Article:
Your wrist weight loss? Fitness trackers may not help.

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Your wrist weight loss? Fitness trackers may not help.

Fitness trackers are still popular, but do they make us fit? Perhaps not, according to one study, young people who are overweight or obese use tiny tracking tools to lose weight.

The 470 people in the study were given a low-calorie diet and asked for more exercise. They all started to lose weight. For half a year, half of the group began to report on their diet and exercise. The other half had fitness trackers to monitor their activities.

Two years later, both groups were equally active. But fitness trackers lost weight.

Wait. What? We asked John Jakicic, a professor of health and physical activity at the university of Pittsburgh, and the lead author of the study, why.

“These techniques focus on physical activity, such as taking steps to make the heart beat faster,” says Jakicic. “People say, ‘oh, I exercised a lot today, and now I can eat more. And they may eat more than they eat. ”

It is also possible to achieve daily fitness goals and steps that might motivate a person, he said, but missing out on the same goals may prevent another person.

The device, published on Tuesday in JAMA, a journal of the American medical association, is not the wrist tracker that many people use today, such as Fitbits, Jawbones, Apple watch and Nike. The device is worn around the upper arm. Instead of using the heart rate to assess activity, as some devices do, it measures the heat generated by the exercise.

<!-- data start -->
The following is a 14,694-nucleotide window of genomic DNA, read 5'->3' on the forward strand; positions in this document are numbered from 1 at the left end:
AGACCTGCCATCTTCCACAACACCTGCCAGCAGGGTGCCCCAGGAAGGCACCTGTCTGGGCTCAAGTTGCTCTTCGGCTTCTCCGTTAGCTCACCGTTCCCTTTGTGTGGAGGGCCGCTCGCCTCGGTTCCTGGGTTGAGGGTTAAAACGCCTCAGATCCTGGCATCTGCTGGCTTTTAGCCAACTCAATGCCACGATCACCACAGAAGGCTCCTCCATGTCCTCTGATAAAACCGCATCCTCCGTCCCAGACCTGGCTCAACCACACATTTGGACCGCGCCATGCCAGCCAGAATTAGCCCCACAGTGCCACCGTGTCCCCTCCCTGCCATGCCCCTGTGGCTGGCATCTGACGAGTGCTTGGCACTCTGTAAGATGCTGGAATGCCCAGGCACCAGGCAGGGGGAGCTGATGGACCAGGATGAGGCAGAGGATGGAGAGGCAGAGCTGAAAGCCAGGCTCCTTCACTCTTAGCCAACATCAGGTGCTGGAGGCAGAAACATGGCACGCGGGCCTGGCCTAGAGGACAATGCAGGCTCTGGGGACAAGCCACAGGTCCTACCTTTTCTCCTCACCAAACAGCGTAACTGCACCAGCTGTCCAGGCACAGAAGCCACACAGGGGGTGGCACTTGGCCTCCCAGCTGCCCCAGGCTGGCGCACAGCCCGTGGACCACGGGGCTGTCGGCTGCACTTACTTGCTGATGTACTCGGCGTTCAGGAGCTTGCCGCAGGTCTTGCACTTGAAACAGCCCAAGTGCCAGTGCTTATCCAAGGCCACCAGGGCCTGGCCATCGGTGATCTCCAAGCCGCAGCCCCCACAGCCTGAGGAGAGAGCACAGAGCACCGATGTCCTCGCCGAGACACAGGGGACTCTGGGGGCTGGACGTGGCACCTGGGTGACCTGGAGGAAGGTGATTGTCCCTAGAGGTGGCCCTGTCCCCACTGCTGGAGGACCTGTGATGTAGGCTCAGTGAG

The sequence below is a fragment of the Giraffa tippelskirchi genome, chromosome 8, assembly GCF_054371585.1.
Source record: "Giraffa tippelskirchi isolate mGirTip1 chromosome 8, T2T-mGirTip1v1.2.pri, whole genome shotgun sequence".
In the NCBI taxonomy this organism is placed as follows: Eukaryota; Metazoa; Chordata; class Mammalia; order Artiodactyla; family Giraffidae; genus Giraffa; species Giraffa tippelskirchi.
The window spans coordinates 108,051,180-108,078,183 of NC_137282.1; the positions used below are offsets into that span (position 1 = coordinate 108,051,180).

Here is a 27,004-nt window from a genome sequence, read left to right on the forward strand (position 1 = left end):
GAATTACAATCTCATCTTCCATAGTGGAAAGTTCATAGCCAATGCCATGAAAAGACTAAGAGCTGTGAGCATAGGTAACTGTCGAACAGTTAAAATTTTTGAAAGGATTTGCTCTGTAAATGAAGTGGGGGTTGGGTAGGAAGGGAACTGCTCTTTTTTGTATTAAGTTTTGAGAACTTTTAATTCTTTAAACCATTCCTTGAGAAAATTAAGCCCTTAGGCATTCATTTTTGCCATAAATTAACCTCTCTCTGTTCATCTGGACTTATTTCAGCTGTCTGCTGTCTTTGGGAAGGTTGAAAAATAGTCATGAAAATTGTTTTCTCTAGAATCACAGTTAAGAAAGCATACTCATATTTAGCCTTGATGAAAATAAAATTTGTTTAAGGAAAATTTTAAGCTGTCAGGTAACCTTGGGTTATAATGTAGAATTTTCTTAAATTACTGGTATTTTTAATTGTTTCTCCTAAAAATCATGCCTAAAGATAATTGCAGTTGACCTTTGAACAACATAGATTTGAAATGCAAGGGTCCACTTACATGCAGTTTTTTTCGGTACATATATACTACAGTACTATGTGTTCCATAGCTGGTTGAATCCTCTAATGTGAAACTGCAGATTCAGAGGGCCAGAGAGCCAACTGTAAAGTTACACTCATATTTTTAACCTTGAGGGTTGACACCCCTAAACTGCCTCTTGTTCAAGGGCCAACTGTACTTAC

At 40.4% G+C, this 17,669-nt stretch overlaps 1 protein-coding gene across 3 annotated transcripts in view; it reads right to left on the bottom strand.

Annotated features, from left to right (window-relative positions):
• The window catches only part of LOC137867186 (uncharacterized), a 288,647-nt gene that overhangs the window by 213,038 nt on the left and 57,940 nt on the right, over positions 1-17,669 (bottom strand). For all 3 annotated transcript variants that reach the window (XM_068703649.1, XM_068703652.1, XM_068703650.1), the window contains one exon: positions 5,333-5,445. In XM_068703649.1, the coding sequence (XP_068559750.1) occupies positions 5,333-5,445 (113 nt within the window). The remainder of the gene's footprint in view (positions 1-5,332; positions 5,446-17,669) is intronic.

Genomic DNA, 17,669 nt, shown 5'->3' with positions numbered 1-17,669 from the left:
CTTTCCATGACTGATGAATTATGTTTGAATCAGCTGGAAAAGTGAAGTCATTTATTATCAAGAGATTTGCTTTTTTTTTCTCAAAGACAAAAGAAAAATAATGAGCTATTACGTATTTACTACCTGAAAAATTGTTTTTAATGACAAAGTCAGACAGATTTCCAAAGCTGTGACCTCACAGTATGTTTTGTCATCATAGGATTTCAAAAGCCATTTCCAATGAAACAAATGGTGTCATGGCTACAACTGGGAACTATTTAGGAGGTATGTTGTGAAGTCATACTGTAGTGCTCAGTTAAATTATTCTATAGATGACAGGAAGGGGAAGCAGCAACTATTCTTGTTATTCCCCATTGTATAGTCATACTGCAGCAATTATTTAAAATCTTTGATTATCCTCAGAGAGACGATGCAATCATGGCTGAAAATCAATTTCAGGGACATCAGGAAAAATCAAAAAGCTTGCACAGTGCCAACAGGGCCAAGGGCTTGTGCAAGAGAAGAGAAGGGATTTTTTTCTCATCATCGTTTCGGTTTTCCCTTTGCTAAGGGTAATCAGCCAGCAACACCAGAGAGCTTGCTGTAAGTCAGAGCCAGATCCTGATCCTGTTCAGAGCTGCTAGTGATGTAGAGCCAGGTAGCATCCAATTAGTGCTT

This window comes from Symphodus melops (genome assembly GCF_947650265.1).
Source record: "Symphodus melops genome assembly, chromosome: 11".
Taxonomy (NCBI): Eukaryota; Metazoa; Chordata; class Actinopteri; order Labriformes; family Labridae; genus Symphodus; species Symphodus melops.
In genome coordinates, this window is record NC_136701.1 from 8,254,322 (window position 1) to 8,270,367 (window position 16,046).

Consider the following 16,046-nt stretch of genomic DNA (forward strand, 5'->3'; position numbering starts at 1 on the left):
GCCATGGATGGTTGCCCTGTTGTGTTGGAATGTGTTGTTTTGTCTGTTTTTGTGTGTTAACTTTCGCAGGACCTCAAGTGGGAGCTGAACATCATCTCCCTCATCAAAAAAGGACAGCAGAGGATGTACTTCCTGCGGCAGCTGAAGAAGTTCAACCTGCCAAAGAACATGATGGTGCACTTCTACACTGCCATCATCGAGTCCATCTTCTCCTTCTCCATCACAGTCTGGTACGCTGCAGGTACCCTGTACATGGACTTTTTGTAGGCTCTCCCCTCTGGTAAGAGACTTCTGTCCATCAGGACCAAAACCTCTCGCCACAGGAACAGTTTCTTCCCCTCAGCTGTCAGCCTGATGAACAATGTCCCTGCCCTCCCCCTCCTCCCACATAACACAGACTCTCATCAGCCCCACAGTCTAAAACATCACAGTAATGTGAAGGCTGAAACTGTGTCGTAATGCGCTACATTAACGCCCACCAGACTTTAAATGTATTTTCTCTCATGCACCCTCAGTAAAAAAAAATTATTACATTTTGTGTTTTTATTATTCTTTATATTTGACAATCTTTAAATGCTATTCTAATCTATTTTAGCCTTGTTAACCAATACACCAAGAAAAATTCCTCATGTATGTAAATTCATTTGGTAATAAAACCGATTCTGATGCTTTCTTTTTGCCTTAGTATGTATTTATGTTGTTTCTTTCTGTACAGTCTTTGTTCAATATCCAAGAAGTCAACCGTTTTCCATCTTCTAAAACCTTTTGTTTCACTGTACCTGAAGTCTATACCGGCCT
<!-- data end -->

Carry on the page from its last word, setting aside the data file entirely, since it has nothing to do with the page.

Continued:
However, he said the results of the study were related to today’s equipment.

Overall, participants with no fitness trackers lost 13 pounds, while the technical improvement group lost 7.7 pounds. They ranged in age from 18 to 35, with a bmi between 25 and 39. The study hopes to see if helping young people lose weight at an early age can reduce weight gain in middle age.

We contacted Fitbit to see what we thought of the study.

“We have full confidence in the positive results from the Fitbit platform, including our wearables,” the company said in a statement. He added that researchers used Fitbits and similar devices in clinical studies.

Although these studies used wearable technology to investigate everything from heart disease to breast cancer, but few have seen these trackers in actually helping people achieve fitness goals.

Dr Mitesh Patel, an assistant professor of medicine at the university of Pennsylvania, said: “there is not much long-term research on wearable technology – if any. Patel also studied fitness trackers but was not involved in the study. Patel said the study was the longest, “which is why this study is important, and we need more research to show what wearable technology can do and what it can’t do.”

Some short-term studies have taken into account fitness trackers, with mixed results. Jakicic also conducted a study that found fitness trackers could replace counseling in weight-loss programs. But another found that users were bored and gave up their wristbands a few months later.

Eventually, Mr. Patel said, the devices are the most effective, and those who use them have been committed to tracking their fitness. People with little motivation may not get the same results.

“Overall, assigning a wearable technology doesn’t make a big difference,” says Jakicic.

So, you should put your Fitbit? Not yet. According to Jakicic, combining this technology with behavioral research can help scientists identify which groups can benefit from fitness trackers and even design more dynamic interfaces.

“These devices have some really cool technologies, but how do you use them in ways that help people? Jakicic asked. “It’s a science in itself.”

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